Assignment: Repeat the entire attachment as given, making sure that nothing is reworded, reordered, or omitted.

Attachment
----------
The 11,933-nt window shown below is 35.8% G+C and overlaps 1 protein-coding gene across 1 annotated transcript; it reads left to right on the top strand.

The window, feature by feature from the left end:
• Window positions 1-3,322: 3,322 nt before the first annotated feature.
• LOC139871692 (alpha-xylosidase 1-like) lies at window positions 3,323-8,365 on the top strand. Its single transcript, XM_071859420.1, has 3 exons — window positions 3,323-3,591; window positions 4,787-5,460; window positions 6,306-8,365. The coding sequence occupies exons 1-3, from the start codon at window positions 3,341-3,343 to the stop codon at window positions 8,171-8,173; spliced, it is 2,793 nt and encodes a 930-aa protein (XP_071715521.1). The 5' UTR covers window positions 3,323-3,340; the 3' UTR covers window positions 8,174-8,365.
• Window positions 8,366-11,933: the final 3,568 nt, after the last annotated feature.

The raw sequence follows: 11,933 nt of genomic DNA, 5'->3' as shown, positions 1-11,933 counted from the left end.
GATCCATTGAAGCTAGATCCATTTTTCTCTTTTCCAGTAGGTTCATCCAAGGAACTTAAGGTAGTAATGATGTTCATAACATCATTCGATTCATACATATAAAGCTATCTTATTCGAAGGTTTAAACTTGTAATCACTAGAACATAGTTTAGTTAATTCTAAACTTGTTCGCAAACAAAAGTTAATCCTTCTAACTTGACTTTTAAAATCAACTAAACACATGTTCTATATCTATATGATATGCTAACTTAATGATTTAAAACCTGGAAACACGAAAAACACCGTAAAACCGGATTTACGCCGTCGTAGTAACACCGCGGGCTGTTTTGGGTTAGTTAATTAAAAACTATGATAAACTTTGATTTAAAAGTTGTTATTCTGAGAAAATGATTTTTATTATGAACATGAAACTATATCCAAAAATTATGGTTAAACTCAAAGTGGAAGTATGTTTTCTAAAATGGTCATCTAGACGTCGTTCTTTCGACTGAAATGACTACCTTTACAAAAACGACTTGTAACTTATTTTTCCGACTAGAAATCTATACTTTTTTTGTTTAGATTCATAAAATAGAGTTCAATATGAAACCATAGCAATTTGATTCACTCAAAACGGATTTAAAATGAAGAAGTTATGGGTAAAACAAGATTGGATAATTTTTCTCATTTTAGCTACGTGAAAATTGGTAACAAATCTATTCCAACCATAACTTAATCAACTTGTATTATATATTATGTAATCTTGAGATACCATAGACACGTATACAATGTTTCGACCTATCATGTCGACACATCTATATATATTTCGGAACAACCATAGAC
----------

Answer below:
The 11,933-nt window shown below is 35.8% G+C and overlaps 1 protein-coding gene across 1 annotated transcript; it reads left to right on the top strand.

The window, feature by feature from the left end:
• Window positions 1-3,322: 3,322 nt before the first annotated feature.
• LOC139871692 (alpha-xylosidase 1-like) lies at window positions 3,323-8,365 on the top strand. Its single transcript, XM_071859420.1, has 3 exons — window positions 3,323-3,591; window positions 4,787-5,460; window positions 6,306-8,365. The coding sequence occupies exons 1-3, from the start codon at window positions 3,341-3,343 to the stop codon at window positions 8,171-8,173; spliced, it is 2,793 nt and encodes a 930-aa protein (XP_071715521.1). The 5' UTR covers window positions 3,323-3,340; the 3' UTR covers window positions 8,174-8,365.
• Window positions 8,366-11,933: the final 3,568 nt, after the last annotated feature.

The raw sequence follows: 11,933 nt of genomic DNA, 5'->3' as shown, positions 1-11,933 counted from the left end.
GATCCATTGAAGCTAGATCCATTTTTCTCTTTTCCAGTAGGTTCATCCAAGGAACTTAAGGTAGTAATGATGTTCATAACATCATTCGATTCATACATATAAAGCTATCTTATTCGAAGGTTTAAACTTGTAATCACTAGAACATAGTTTAGTTAATTCTAAACTTGTTCGCAAACAAAAGTTAATCCTTCTAACTTGACTTTTAAAATCAACTAAACACATGTTCTATATCTATATGATATGCTAACTTAATGATTTAAAACCTGGAAACACGAAAAACACCGTAAAACCGGATTTACGCCGTCGTAGTAACACCGCGGGCTGTTTTGGGTTAGTTAATTAAAAACTATGATAAACTTTGATTTAAAAGTTGTTATTCTGAGAAAATGATTTTTATTATGAACATGAAACTATATCCAAAAATTATGGTTAAACTCAAAGTGGAAGTATGTTTTCTAAAATGGTCATCTAGACGTCGTTCTTTCGACTGAAATGACTACCTTTACAAAAACGACTTGTAACTTATTTTTCCGACTAGAAATCTATACTTTTTTTGTTTAGATTCATAAAATAGAGTTCAATATGAAACCATAGCAATTTGATTCACTCAAAACGGATTTAAAATGAAGAAGTTATGGGTAAAACAAGATTGGATAATTTTTCTCATTTTAGCTACGTGAAAATTGGTAACAAATCTATTCCAACCATAACTTAATCAACTTGTATTATATATTATGTAATCTTGAGATACCATAGACACGTATACAATGTTTCGACCTATCATGTCGACACATCTATATATATTTCGGAACAACCATAGAC